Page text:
The flames that leaped from Notre Dame last week reduced some to tears and others to stunned silence.
Both the very rich and the very not-so-rich reached for their wallets. Escape artists sought refuge in a 19th century novel about the Parisian hunchback who swung from cathedral spires to save the beautiful Esmerelda.
My reaction was somewhat different. As an 850-year-old stone church with dry wooden bones blossomed into an inferno, I couldn’t help considering that, depending on variables such as moisture and humidity, white oak can burst into flame when it reaches a mere 700 degrees Fahrenheit.
My grandfather carved cathedrals. But not in stone.
And so, within certain quarters of my extended family, an open flame can send chills up the spine. We are now extreme partisans when it comes to sprinkler systems.
From 1923 to perhaps 1950, in a series of workshops throughout Cleveland, Andrew Galloway led a team of woodcarvers who furnished the interiors of hundreds – if not thousands – of high and low churches across the country. He was a Scotsman. Most of the others had roots on the European continent.
They carved angels, apostles, baptismal fonts, altars, bishop’s chairs, and lecterns, huge screens, elaborate reredos and bas reliefs. Their art, always in white oak, was dispatched and installed in churches across the country, from Chicago to New York.
Using his workshop papers, newspaper clippings, sketches and photographs, a consortium of Galloway cousins has found more than 50 churches that still bear his mark. My wife and older daughter made the latest discovery in February, within the sanctuary of Grace Evangelical Lutheran Church in Washington D.C.
Family lore says Andrew Galloway was once dispatched to St. Patrick’s Cathedral in New York for a renovation job, but this is something we haven’t been able to document.
Two massive Catholic projects, we suspect, were largely responsible for keeping the Galloway family – a collection of unchurched Presbyterians — fed during the Great Depression. One job was a series of carvings, some as tall as a man and others as small as a dinner platter, at the Holy Rosary Cathedral in Toledo.
The other was the massive 28-foot reredos at the Cathedral of the Immaculate Conception in Fort Wayne, Ind., completed in November 1932.
A reredos is the screen that covers the wall behind the altar of a sanctuary. This one was more ornate than usual, carved in the “grotesque Gothic” style with spires and saints sprinkled throughout. It was impressive enough for the local newspaper to announce its completion and invite spectators to come and bear witness, before it was taken apart and shipped to Indiana.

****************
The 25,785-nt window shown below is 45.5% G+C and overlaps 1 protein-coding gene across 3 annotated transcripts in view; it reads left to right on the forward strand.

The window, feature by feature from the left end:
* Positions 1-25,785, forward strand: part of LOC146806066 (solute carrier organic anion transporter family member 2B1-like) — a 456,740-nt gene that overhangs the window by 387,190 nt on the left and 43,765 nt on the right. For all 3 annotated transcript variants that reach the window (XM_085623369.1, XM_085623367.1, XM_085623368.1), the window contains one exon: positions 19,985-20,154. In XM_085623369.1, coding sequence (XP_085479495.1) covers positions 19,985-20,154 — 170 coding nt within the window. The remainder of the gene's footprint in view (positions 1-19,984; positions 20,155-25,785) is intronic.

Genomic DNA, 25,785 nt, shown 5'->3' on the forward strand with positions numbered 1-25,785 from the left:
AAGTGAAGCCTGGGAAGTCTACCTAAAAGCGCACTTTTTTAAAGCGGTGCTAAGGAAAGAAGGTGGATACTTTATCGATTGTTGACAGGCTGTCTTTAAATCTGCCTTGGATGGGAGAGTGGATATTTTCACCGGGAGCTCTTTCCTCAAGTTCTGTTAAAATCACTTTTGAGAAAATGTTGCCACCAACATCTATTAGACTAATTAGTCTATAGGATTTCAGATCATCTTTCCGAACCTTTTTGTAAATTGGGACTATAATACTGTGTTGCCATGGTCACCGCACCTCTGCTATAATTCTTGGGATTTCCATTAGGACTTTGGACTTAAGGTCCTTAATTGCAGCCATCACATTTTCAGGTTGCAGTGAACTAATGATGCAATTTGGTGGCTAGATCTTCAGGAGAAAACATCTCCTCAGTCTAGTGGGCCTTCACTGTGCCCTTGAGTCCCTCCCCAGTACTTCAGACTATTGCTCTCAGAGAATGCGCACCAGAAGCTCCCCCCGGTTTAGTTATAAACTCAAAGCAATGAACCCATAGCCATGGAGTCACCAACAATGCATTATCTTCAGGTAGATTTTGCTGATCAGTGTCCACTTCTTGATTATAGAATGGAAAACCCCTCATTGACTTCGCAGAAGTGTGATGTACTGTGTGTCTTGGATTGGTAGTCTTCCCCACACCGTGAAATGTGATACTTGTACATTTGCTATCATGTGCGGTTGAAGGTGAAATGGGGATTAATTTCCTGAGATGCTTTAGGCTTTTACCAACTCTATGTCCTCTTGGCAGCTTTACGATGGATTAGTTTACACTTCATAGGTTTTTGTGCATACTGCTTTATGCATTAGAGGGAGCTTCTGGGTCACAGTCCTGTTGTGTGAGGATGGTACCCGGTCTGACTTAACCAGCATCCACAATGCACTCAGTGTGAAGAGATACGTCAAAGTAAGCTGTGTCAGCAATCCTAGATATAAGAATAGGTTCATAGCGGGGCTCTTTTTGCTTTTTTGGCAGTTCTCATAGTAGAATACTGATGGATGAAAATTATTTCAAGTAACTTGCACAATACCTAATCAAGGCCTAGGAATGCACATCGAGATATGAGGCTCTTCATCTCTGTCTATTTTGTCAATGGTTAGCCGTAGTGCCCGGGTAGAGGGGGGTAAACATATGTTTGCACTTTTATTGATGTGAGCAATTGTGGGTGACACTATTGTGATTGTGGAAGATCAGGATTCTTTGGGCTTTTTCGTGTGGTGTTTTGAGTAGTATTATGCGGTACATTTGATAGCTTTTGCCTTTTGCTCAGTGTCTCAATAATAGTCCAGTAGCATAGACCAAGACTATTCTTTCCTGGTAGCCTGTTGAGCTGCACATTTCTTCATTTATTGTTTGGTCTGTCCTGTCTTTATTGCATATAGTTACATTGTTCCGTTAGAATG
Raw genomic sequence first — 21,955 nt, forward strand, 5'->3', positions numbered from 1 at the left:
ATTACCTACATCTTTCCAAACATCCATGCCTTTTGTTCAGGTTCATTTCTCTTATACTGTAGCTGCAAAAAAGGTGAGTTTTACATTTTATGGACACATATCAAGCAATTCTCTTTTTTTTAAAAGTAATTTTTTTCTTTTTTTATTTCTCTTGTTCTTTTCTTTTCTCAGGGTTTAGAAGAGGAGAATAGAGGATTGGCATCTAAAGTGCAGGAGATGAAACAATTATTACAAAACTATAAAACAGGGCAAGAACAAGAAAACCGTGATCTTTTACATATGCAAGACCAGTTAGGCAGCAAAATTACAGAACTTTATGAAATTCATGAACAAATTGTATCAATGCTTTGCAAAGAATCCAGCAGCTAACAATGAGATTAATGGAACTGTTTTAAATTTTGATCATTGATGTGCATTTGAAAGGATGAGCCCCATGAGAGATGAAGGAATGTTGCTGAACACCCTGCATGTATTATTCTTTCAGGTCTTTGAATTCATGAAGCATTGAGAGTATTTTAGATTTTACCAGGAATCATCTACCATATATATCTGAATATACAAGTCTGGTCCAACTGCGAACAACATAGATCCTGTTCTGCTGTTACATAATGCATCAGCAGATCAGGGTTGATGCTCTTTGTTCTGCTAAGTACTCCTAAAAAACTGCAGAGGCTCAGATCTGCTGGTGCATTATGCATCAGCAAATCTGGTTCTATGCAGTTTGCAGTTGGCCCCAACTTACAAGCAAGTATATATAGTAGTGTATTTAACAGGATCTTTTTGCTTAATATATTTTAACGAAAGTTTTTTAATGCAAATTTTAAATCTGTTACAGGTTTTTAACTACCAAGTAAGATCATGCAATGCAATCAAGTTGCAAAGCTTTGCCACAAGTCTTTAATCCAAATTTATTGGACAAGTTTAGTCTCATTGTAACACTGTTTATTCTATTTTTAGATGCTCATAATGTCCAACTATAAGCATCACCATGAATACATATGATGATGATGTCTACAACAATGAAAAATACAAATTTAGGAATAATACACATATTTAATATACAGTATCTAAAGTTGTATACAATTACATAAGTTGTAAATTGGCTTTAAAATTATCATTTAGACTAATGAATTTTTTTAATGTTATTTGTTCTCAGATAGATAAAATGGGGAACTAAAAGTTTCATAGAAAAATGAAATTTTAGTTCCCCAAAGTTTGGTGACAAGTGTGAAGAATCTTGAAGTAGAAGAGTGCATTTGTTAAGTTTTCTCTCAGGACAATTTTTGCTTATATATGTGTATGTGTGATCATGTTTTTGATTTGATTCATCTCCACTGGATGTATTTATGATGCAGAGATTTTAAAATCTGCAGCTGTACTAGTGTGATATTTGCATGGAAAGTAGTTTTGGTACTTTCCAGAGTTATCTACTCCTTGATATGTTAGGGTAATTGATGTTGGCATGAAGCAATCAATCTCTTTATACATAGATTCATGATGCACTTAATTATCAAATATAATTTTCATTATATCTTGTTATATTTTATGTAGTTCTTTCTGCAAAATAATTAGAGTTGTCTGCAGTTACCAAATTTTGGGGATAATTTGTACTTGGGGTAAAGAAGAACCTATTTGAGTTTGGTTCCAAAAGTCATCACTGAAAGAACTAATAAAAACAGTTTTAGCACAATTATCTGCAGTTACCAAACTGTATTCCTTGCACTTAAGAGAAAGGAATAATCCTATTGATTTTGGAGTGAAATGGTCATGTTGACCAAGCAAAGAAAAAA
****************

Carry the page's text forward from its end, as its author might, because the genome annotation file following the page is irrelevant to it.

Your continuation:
We have lost much of Andrew Galloway’s work to secularism and time. Churches come and go, along with everything inside. But cathedrals are homes to bishops and their betters, and so carry an implied guarantee of care and upkeep.
Catastrophe then becomes the chief enemy. And so, as firefighters cooled the ashes of Notre Dame in Paris, I made a few phone calls to Fort Wayne. “It does have the original wood pillar support beams, so if something happens, it would be devastating,” said Kim Martinez, the cathedral’s business manager.
But yes, Martinez said, the sanctuary of the Immaculate Conception has been retrofitted with a sprinkler system – as Notre Dame was not.
Grandfather’s reredos was last cleaned in the 1980s but remains in good shape, she said. Cathedral employees worry more about the stained glass and repairs that might become necessary in the future. The fellow who knew his art and maintained them has died. “That procedure died with him,” Martinez said.
But wood, not glass, was my post-Notre Dame worry. Andrew Galloway’s American work will be a century old in a few years, and I wondered whether oak has a finite lifespan.
Andrew Fearon is vice president and director of advocacy for the ICOMOS International Wood Committee. But that is complicated. It is easier to say that Fearon lectures at the University of Pennsylvania. His specialty is the preservation of monuments constructed of wood — churches and otherwise. The Notre Dame fire is “an opportunity to reflect on the vulnerability of these monuments,” he told me. Things like sprinkler systems, fire walls and evacuation protocols.
Those Parisian firefighters who rescued century-old artifacts from Notre Dame were working from a prepared list. “It’s very common to have an emergency program to address important artifacts in the collection,” Fearon said.
Fire is the most devastating enemy of wood, but so is water – the mother of mold and fungus. Secure roofing is a must. Then there are the bugs, he said. The city of New Orleans spends an estimated $100 million annually to battle an infestation of Formosan termites that have ravaged entire buildings in the French Quarter.
But back to my obsession – the cathedral in Fort Wayne. After Andrew Galloway finished carving that reredos, he slathered it in shellac, a finish used since the 17th century made from insects. I asked Fearon if that would be protection enough, and was relieved to hear his answer.
“These materials, even these ancient ones, have stood the test of time. They’re quite stable long-term. That could be good for hundreds of years,” Fearon said.
And how long can Andrew Galloway’s work last? “In the right environment, with the right cultural practice in place, with the right stewardship, these wooden structures can last for thousands of years. And we have record of all of that,” Fearon said.
His answer had me over the moon for a few hours. Then came the news that a 37-year-old New Jersey man had been arrested after carrying a pair of two-gallon cans filled with gasoline into St. Patrick’s Cathedral in New York.
Fire, water and insects may be the traditional enemies of wood. But more dangerous than all three are the idiots.
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